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Ligand/Crystal Field Theory

  • LFT can be summed up as the effect that the “field” of ligand has on the orbital energy of the coordinated metal ion


  • Ligands are negative point charges
  • Metal-Ligand bonding is entirely ionic

The concept

  • The best way to think about LFT is that ligands coordinate in specific configurations that will interact with the orbitals in specific ways
    • The orbitals in which the ligand overlaps are distorted, causing them to take on a higher energy and the non interacting ones relax, causing them to lower
  • An implication of this is that the splitting of the d-orbitals is entirely dependent on the geometry of the complex, with each geometry splitting the orbitals in a different manner


The maths

  • The energy distance between the split orbitals is \(\Delta_O\) (change in ocrtahedral)
    • \(\Delta_O=10 Dq\)


  • This can be split into stabilisation and destabilisation energy
    • \(−4\Delta_O\) and \(+6\Delta_O\)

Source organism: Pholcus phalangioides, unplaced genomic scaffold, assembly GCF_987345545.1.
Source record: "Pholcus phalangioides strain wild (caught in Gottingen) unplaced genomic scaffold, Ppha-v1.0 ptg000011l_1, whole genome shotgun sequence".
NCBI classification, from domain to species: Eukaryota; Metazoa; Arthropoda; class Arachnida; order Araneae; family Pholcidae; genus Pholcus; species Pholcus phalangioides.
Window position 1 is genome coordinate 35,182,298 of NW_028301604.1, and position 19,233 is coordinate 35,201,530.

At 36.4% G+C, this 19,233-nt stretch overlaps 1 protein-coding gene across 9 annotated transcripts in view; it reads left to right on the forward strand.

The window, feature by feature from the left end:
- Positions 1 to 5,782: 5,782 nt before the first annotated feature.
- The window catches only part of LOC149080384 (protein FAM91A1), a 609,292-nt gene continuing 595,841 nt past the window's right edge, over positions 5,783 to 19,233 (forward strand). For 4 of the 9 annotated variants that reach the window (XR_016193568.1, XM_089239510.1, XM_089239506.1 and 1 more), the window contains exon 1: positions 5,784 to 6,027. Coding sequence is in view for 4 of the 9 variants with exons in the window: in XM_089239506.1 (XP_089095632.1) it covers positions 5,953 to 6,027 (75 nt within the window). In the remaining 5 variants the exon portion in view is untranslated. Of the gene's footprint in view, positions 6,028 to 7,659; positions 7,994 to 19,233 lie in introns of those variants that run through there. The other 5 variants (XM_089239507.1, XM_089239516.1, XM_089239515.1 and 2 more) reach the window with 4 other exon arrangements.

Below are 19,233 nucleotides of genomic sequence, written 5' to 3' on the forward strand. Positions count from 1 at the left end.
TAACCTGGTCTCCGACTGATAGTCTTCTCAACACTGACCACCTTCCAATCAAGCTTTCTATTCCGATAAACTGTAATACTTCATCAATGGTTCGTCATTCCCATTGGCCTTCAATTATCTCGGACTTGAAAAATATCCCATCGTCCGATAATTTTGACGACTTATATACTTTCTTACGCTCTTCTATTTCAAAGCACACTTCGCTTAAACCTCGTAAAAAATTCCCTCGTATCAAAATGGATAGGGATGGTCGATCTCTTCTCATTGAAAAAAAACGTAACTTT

• In the below example, there is one electron occupying the d-orbitals, so there is a total of \(0.4\Delta_O\) of crystal field stabilisation energy (CFSE)


  • As we increase the occupation of the stabilising orbitals, the CFSE increases
    • CFSE\(=3(0.4\Delta_O )=1.2\Delta_O\)


Low Spin and High Spin

  • Since the splitting of d-orbitals can be quite small, the energy required to pair electrons can be overcome, causing both high and low spin modes
  • High spin is paramagnetic and low spin is diamagnetic
    • High spin CFSE\(=3(0.4\Delta_O )−3(0.6\Delta_O )=0\Delta_O\)
    • Low spin CFSE\(=5(0.4\Delta_O )=2\Delta_O\)
High Low
  • Since high spin happens when the d orbitals aren’t split too far, it’s a property of weak field ligands


  • Ligands-metal bonds aren’t entirely ionic and need to be though of in terms of \(\sigma\), \(\pi\) and \(\Delta\) bonds
  • The strength of the ligand field and the resulting energy associated with \(\Delta_O\) is completely based on the ligand and it’s relative field strenght
  • The general rule :
    • \(\ce{I− < S^{2}− < SCN− < Cl− < NO3− < N3− < F− < OH− < C2O4^{2−} < H2O < … < CN− < CO}\)
  • The magnitude of the ligand’s charge is only half the story. We also need to consider the types of bond formed


Spectrochemical series

  • The spectrochemical series directly links the strength of the ligand field and the resulting \(\Delta_O\) to the colour of the light produced through HOMO-LUMO excitation


  • Going down a periodic group also results in a larger \(\Delta\)

Limitations of CFT

  • CFT is very powerful, however it only considers species to be of point charges and calculates a resulting dipole
  • It neglects to consider the shape of orbitals and thus can’t explain the properties of all the ligands